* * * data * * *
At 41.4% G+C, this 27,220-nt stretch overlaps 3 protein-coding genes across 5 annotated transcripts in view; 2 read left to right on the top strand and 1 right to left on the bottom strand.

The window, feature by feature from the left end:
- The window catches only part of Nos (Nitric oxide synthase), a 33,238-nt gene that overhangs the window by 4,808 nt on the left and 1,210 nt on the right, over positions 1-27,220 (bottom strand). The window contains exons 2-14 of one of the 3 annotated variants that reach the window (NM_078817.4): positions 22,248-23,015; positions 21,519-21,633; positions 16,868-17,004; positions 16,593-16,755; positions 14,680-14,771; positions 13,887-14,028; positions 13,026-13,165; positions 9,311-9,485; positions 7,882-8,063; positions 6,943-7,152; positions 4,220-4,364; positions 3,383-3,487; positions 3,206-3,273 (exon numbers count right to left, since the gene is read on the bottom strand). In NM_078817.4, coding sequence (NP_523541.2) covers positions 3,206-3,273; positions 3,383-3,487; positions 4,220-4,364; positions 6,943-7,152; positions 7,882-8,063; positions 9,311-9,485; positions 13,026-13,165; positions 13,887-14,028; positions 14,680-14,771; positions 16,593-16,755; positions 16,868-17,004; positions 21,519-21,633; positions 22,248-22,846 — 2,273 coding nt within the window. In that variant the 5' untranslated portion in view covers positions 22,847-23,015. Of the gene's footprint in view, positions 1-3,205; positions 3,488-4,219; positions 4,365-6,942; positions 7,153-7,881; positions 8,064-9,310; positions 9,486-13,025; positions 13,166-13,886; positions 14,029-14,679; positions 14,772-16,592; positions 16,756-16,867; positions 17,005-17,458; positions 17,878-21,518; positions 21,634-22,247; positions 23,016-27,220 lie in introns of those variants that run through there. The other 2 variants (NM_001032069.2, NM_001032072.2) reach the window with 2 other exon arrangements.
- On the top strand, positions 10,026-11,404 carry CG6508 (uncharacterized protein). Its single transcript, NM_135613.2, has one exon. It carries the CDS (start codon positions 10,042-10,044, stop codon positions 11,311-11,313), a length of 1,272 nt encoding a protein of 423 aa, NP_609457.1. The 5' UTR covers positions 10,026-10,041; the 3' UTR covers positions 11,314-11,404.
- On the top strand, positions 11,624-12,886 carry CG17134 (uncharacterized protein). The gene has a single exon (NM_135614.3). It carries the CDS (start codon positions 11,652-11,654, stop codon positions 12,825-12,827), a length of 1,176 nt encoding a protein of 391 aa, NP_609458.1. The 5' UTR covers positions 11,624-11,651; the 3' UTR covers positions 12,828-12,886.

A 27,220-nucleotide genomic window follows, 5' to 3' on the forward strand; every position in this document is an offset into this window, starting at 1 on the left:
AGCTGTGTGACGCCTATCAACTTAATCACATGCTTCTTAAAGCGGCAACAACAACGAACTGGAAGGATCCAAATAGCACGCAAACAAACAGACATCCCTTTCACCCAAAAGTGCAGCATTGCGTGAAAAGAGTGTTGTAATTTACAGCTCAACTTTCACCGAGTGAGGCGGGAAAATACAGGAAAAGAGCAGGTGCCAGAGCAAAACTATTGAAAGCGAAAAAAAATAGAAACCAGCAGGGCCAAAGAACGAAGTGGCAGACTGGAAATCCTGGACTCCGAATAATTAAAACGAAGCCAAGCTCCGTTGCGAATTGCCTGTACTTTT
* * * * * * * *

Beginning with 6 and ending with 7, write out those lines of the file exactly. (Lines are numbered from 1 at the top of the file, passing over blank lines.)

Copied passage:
A 27,220-nucleotide genomic window follows, 5' to 3' on the forward strand; every position in this document is an offset into this window, starting at 1 on the left:
AGCTGTGTGACGCCTATCAACTTAATCACATGCTTCTTAAAGCGGCAACAACAACGAACTGGAAGGATCCAAATAGCACGCAAACAAACAGACATCCCTTTCACCCAAAAGTGCAGCATTGCGTGAAAAGAGTGTTGTAATTTACAGCTCAACTTTCACCGAGTGAGGCGGGAAAATACAGGAAAAGAGCAGGTGCCAGAGCAAAACTATTGAAAGCGAAAAAAAATAGAAACCAGCAGGGCCAAAGAACGAAGTGGCAGACTGGAAATCCTGGACTCCGAATAATTAAAACGAAGCCAAGCTCCGTTGCGAATTGCCTGTACTTTT